I’m skipping some books, but my next big deal was the trilogy I wrote that is set on Maui, called By the Sea. Several years ago when we moved our youngest daughter to the island, I thought my heart would break in two, and I knew that I’d be coming and going a lot and as always, needed to use my writing to deal with my emotions of being so far away from our baby. This resulted in a very successful set of books!
Last year, some authors and I started brain-storming a new project in which we all participated in a multi-author series collaboration called The Wishing Tree.
Wow! When we started it, I couldn’t imagine how much fun I was going to have. These are no pressure books. No writing to please an editor. No huge word counts mandatory. Just having fun creating a small town in Vermont, the quaint businesses, and amazingly heartwarming characters. I loved going through the books and watching for or adding cameo’s of characters from the other books! I’ve now written two books in the series and they are both out. This series is PERFECT to take on vacation and binge through. They are written clean and about half the size of a full length novel. My main character is Neva Cabot, the Curator of Wishes and also owner of the Wishing Tree Inn. I have a tiny bit of magical realism flowing through her, and her interesting cats, Charm and Myster. I’ve never written this type of easy, fun book before, and I’ve been cheating myself because it was so enjoyable. I might even write another in the series!
In between all this writing, I continue to have fun adventures. Sometimes scary ones. Sometimes traumatic ones. Just like you, I live a regular life outside of my work life. I’m big in dog rescue and my second memoir focuses around all the dogs I’ve had in my life. It also chronicles my past before I met my prince, Ben, when I was in a very rocky and abusive marriage. For many years, I was too ashamed to talk about that piece of my life. I came from a broken home, married at sixteen, had my first child at 20, and was in a very bad place. Never in a million years did I dream that one day, I’d get out of that mess, meet a wonderful man and marry him five weeks later, (crazy, I know but you can read about it in the book) then go on to follow my dreams. I don’t have a fancy degree and we began our lives together with nearly nothing, but love. Now he’s worked his way up to be the top man at his facility (director of an aerospace company) and I’m an international bestselling author with TWENTY-SEVEN TITLES and more than a million books sold with translations in half a dozen languages. Yes, we work HARD. Both of us. But we’ve also been blessed.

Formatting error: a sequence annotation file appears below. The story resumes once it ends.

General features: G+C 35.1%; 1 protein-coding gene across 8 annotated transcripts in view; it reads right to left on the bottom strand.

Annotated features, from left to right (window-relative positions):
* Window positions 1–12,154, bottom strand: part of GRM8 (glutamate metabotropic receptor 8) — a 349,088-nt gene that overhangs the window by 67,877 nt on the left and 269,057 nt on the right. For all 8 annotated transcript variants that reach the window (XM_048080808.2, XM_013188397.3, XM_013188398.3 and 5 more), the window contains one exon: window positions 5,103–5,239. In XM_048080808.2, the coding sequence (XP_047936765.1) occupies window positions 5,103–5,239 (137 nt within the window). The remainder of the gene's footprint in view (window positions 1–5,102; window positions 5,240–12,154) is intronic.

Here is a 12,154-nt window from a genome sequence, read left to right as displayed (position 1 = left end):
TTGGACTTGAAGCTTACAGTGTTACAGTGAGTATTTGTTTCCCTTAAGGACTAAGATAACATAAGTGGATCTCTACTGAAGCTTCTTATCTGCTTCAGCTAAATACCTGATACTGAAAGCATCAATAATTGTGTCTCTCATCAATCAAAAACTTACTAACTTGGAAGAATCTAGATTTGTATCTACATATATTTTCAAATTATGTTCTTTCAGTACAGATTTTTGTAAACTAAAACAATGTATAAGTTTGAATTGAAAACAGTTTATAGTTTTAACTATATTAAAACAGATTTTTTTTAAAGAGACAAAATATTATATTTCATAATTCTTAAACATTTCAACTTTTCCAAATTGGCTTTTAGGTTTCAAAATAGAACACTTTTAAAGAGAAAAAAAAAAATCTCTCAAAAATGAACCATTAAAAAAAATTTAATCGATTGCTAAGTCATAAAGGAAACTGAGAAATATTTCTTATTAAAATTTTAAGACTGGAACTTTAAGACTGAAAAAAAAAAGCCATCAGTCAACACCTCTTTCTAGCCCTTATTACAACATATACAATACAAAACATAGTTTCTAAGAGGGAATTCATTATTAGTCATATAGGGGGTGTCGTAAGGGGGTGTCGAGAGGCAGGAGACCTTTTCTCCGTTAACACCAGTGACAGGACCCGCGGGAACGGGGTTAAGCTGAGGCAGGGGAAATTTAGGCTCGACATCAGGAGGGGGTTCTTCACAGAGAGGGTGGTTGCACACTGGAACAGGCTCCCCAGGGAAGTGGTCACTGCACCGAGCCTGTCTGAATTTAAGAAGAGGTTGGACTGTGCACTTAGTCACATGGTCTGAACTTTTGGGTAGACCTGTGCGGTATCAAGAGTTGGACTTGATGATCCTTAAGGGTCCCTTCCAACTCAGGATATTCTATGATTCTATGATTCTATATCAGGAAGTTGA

The cover photo below on my latest memoir was a candid shot taken by my Ben and is myself with our beloved dog, Grandpa, who had a huge fan club that cheered him on for the few years he was a part of the Bratt Pack after being found near dead in a ditch, on a cold and rainy day in Georgia. Sounds like a country song, yeah? But no, it’s a happily ever after story.
In closing, I’ve been lucky to have an amazing circle of readers, fans, and followers who have built my career with me. I can never thank you enough for having the faith in me that I could be something other than what was probably expected out of me, considering my beginnings. I still find myself thinking I’m not worthy of the life I lead or the gifts I’ve been given, but all of you are continually reminding me that yes, I am.
For that I’m eternally grateful.